reopenings

Bar, Nightclub Owners Protest as South Florida Takes Restrictive Approach to Nightlife

Owners and employees of bars and restaurants in Miami-Dade and Broward counties held protests in Wynwood and Fort Lauderdale, demanding a call to action.

NBC Universal, Inc.

What to Know

  • Even though Gov. Ron DeSantis gave the green light, Miami-Dade and Broward's bars and nightclubs still remained closed
  • Bar and nightclub owners and employees rallied Monday, protesting the decision
  • By moving to phase 2, both counties will be able to allow more indoor entertainment centers such as concert halls and theaters to open at 50% capacity with mandatory masks

While the governor gave South Florida the green light to join the rest of the state in the second phase of reopening, Miami-Dade and Broward counties have taken a more restrictive approach to the nightlife industry, frustrating local bar and nightclub owners.

Owners and employees of bars and nightclubs in Miami-Dade and Broward counties held protests Monday in Wynwood and Fort Lauderdale, demanding a call to action.

“You lose all your employees, PPP and SBA only go so far. No one expected us to close for six months," said Jose Estrada of Centro Wynwood. "Either keep paying us to stay closed or let us open and let us work."

By moving to phase 2, both counties will be able to allow more indoor entertainment centers such as concert halls and theaters to open at 50% capacity with mandatory masks. In Broward County, those venues have been able to open at half capacity since mid-June, but in Miami-Dade County, theaters can't open just yet.

At a commission meeting Tuesday, Mayor Carlos Gimenez said the easing of more restrictions and the reopening of indoor venues could be expected later this week. He said bars could be able to reopen with drinks being served at tables, but the bar itself is closed.

Instead, Gimenez pushed back the county's curfew by one hour, to 11 p.m. - a widely welcomed decision by the area's business owners.

"It’s one more hour to sell more food and a little bit of drinks," Juan Fitzmaurice, manager of Wynwood's Bakan, said.

Restaurants statewide are allowed to operate at 50% capacity.

Last Thursday, DeSantis said he planned on loosening that restriction soon. He has given no indication when the state will move into Phase 3, which would remove many remaining strictures.

Two of Florida's most populated counties, Miami-Dade and Broward, join the rest of the state in the second phase of reopening Monday, loosening some stringent regulations on businesses.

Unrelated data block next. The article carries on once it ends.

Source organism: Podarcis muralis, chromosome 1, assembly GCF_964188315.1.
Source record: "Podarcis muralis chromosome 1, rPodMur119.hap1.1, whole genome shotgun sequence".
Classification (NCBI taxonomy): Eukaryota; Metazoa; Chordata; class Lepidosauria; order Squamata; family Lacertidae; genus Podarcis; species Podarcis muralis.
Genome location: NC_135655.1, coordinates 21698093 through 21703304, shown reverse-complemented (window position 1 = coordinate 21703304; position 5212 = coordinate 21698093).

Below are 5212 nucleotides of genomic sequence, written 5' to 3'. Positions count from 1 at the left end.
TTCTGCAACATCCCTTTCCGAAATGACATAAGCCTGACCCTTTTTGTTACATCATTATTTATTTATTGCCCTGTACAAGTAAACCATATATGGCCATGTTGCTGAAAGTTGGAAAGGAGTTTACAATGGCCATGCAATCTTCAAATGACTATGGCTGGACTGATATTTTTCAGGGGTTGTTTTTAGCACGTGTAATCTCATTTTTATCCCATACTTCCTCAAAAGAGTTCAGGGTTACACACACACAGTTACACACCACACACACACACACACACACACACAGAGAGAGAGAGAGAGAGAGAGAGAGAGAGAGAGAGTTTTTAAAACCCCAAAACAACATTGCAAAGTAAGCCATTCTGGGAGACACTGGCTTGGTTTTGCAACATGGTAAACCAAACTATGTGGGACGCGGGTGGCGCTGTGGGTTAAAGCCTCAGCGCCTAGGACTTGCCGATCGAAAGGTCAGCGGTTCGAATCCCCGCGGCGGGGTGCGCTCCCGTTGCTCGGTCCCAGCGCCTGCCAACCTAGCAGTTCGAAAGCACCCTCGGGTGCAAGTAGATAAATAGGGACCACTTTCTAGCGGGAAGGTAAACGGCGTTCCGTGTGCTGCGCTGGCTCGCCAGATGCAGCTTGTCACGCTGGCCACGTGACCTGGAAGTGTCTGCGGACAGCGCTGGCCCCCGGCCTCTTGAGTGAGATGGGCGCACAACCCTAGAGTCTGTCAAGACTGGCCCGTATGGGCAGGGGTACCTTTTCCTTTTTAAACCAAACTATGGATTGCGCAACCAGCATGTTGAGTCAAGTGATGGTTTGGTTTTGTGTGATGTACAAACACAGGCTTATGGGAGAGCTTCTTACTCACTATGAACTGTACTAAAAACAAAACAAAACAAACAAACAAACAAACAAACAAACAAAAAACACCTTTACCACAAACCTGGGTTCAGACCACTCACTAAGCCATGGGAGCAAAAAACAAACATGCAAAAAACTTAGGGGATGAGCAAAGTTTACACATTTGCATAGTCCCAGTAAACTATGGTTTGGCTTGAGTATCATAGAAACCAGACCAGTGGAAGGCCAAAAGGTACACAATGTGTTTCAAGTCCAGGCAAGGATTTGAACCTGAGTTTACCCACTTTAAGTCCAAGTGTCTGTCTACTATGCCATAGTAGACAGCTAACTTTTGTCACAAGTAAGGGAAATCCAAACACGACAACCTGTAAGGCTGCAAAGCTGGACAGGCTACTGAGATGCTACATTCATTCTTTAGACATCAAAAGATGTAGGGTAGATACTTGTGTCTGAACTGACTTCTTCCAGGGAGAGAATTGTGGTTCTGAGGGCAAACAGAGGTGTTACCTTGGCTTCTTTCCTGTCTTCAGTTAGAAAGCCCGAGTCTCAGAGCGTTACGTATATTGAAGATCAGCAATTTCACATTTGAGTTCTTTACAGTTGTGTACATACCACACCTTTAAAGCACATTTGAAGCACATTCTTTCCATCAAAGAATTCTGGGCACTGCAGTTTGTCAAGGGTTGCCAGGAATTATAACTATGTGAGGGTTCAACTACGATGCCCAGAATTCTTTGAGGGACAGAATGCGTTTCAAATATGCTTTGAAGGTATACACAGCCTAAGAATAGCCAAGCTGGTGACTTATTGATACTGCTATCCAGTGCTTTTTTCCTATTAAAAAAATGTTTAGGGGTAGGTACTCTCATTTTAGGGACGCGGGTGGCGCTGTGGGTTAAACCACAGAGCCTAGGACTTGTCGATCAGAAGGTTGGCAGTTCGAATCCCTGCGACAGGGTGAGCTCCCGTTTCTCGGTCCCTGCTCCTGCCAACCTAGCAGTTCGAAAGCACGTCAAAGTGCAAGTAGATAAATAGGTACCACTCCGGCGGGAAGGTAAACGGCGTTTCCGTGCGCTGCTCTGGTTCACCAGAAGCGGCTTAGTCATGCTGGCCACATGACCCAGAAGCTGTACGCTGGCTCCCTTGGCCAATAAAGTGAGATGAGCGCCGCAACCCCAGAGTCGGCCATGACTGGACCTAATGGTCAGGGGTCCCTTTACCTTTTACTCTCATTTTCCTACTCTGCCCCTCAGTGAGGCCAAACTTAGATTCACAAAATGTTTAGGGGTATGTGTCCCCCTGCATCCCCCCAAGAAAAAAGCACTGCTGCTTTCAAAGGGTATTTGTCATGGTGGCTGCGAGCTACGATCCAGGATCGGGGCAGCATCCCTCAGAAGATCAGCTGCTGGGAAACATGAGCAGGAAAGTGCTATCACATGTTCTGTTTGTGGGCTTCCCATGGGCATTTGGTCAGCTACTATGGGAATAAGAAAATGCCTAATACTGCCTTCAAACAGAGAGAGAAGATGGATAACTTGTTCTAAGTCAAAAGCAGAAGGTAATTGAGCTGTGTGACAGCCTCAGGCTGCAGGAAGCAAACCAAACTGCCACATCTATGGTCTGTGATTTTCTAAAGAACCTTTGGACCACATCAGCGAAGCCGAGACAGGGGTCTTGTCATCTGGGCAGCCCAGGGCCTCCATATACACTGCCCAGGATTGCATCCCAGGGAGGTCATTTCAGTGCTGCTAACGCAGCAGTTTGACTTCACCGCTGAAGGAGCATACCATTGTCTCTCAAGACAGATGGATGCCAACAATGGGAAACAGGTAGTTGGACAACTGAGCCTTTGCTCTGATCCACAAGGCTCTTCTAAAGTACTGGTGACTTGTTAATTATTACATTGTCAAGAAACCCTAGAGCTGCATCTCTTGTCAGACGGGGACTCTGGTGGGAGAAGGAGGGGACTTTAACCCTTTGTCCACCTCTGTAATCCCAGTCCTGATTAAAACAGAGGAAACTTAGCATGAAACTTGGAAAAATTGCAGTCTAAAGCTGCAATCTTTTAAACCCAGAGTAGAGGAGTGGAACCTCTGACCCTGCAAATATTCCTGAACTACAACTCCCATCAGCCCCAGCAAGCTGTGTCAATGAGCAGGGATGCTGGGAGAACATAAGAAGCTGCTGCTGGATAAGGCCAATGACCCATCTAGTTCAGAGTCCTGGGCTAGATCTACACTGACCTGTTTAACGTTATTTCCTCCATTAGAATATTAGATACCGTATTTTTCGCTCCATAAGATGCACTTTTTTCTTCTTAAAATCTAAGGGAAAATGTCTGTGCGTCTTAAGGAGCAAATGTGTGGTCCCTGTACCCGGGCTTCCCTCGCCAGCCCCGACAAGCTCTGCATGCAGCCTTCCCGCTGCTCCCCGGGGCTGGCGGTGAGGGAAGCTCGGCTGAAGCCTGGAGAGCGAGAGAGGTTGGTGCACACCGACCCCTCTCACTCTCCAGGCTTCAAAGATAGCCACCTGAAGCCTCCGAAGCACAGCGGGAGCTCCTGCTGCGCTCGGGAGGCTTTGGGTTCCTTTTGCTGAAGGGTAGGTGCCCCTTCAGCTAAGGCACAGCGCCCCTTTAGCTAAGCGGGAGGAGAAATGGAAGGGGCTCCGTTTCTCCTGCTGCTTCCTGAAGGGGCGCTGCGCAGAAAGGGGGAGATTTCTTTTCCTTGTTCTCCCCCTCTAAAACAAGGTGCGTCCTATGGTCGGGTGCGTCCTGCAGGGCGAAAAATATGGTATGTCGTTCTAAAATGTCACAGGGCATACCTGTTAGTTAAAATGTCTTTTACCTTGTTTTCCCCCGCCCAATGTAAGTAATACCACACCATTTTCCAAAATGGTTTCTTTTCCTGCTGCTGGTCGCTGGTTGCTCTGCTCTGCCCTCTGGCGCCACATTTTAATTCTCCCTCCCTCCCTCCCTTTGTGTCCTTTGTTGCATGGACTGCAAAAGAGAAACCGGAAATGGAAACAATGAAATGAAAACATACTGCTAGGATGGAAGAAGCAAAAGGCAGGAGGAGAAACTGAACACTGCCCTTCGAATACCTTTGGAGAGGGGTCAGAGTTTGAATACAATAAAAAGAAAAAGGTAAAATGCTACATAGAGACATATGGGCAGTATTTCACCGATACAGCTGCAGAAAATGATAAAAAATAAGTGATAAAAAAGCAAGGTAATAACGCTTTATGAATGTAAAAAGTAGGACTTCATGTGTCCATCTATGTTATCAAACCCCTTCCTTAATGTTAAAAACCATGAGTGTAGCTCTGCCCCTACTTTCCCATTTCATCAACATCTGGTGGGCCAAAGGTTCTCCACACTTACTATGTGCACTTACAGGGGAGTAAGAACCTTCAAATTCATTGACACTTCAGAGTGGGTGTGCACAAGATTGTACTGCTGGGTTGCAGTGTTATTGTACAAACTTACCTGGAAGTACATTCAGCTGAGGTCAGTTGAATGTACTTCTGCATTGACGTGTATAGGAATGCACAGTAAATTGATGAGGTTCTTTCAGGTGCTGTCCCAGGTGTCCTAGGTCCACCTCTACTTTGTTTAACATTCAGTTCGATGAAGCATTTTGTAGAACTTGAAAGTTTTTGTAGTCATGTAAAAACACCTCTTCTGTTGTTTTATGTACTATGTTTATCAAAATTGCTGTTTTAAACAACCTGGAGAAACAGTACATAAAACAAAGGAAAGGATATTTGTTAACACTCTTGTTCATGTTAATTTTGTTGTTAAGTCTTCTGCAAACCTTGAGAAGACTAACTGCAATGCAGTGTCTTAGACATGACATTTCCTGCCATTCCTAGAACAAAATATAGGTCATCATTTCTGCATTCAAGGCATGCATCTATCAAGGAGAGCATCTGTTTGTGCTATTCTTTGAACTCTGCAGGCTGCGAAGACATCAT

The governor added that the second phase would also allow both counties to begin allowing in-person instruction at schools to resume for the first time since they were closed by the coronavirus pandemic.

Students have been participating in distance learning since March. DeSantis said remote learning will still be an option for parents who want it.

"This is really, really important. We've had a very difficult six months but it's been very difficult for kids," DeSantis said. "Many of them did a good job under the circumstances but it's just not the same."

DeSantis said downward trends in COVID-19 positivity rates and virus-related hospitalizations have made it possible for the counties to move to Phase 2.

Miami-Dade Public Schools Superintendent Alberto Carvalho said a possible date for reopening hasn't been set.

"We are extremely encouraged by the downward trends that we have observed," Carvalho said.

Last week, Gimenez announced that certain entertainment venues would be reopening, including Zoo Miami on Tuesday and Jungle Island at a later date. He said the county would look into opening more businesses like movie theaters, bowling alleys, playhouses and arcades, and said more details about those reopenings would be released this upcoming week.

At a news conference on Friday, Broward Mayor Dale Holness said more openings would be announced in coming weeks, but said bars in the county would also remain closed.

"We're gonna plan that carefully and make sure we're moving forward in a cautious way," Holness said.

He added that the county's school board would be meeting on Sept. 22 to discuss when schools might possibly reopen to students.

Holness said certain businesses in Broward have already reopened to limited capacity, including movie theaters, bowling alleys and amusement parks.

Contact Us